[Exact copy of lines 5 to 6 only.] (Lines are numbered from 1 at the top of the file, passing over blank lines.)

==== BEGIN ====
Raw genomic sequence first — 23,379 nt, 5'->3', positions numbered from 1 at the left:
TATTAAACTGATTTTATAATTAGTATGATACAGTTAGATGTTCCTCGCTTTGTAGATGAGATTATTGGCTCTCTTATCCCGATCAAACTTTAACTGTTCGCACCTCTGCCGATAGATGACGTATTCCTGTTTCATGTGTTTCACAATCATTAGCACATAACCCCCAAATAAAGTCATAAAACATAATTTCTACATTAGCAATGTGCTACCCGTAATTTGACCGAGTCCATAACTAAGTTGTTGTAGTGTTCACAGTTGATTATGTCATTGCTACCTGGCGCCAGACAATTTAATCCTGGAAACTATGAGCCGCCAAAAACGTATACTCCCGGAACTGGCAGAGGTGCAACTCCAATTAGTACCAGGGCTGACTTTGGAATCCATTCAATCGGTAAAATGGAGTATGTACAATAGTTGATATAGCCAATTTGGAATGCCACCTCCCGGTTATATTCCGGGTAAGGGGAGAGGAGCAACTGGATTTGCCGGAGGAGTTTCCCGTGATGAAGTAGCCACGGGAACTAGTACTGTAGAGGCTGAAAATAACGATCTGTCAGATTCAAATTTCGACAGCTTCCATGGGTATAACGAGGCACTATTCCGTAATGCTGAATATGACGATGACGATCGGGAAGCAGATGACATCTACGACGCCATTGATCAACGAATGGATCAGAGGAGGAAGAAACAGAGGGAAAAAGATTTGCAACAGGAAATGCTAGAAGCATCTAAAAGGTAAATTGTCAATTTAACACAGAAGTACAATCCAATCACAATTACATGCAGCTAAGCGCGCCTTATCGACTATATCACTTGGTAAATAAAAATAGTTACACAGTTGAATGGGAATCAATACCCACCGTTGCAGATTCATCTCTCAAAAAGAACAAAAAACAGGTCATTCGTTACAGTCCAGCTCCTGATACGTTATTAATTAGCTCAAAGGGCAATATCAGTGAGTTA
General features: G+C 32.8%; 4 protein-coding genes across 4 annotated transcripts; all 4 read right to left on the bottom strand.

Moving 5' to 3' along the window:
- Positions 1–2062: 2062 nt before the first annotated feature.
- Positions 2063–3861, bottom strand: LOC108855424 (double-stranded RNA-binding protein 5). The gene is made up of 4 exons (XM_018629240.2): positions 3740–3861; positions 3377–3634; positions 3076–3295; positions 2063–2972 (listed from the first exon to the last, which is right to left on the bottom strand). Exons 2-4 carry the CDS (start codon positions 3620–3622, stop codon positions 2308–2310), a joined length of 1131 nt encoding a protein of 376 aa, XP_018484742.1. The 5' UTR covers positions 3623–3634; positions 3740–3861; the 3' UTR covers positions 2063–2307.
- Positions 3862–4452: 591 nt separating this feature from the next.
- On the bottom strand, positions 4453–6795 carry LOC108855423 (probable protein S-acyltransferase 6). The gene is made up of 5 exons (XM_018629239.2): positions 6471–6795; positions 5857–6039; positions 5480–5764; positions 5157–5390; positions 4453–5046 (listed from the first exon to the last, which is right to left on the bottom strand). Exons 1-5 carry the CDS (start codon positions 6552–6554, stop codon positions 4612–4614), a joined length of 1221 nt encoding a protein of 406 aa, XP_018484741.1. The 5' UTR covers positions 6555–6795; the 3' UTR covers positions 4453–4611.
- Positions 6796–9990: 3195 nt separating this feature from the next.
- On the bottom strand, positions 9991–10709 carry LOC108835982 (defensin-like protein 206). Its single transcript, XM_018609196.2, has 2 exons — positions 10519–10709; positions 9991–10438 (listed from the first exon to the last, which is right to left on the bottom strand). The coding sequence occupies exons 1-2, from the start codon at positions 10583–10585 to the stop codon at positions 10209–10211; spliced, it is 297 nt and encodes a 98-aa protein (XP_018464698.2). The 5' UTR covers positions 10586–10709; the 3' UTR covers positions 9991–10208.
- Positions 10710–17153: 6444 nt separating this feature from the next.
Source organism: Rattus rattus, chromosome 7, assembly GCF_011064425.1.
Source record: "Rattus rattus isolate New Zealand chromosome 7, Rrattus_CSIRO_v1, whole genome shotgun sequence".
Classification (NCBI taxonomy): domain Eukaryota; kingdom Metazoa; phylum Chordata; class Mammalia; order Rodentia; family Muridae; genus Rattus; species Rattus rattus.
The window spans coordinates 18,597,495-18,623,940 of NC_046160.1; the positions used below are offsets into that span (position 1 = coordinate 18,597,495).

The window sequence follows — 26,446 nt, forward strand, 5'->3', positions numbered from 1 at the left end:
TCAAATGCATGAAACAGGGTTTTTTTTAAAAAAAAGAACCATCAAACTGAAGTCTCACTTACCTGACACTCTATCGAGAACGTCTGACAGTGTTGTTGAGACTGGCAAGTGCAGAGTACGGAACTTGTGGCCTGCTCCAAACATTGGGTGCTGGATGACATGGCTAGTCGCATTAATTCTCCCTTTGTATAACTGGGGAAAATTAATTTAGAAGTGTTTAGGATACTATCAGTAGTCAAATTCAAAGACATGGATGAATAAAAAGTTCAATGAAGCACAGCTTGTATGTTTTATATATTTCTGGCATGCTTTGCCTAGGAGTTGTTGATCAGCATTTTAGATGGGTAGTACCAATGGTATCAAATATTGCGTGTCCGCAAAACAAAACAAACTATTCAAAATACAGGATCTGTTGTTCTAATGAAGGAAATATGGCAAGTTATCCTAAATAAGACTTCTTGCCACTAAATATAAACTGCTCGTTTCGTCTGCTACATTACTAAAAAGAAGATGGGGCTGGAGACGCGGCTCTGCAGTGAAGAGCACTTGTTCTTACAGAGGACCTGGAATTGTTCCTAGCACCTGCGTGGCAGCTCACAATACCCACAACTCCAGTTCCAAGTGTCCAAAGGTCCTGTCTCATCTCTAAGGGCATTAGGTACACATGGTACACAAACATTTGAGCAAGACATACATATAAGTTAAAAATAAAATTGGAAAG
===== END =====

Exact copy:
- Positions 1–2062: 2062 nt before the first annotated feature.
- Positions 2063–3861, bottom strand: LOC108855424 (double-stranded RNA-binding protein 5). The gene is made up of 4 exons (XM_018629240.2): positions 3740–3861; positions 3377–3634; positions 3076–3295; positions 2063–2972 (listed from the first exon to the last, which is right to left on the bottom strand). Exons 2-4 carry the CDS (start codon positions 3620–3622, stop codon positions 2308–2310), a joined length of 1131 nt encoding a protein of 376 aa, XP_018484742.1. The 5' UTR covers positions 3623–3634; positions 3740–3861; the 3' UTR covers positions 2063–2307.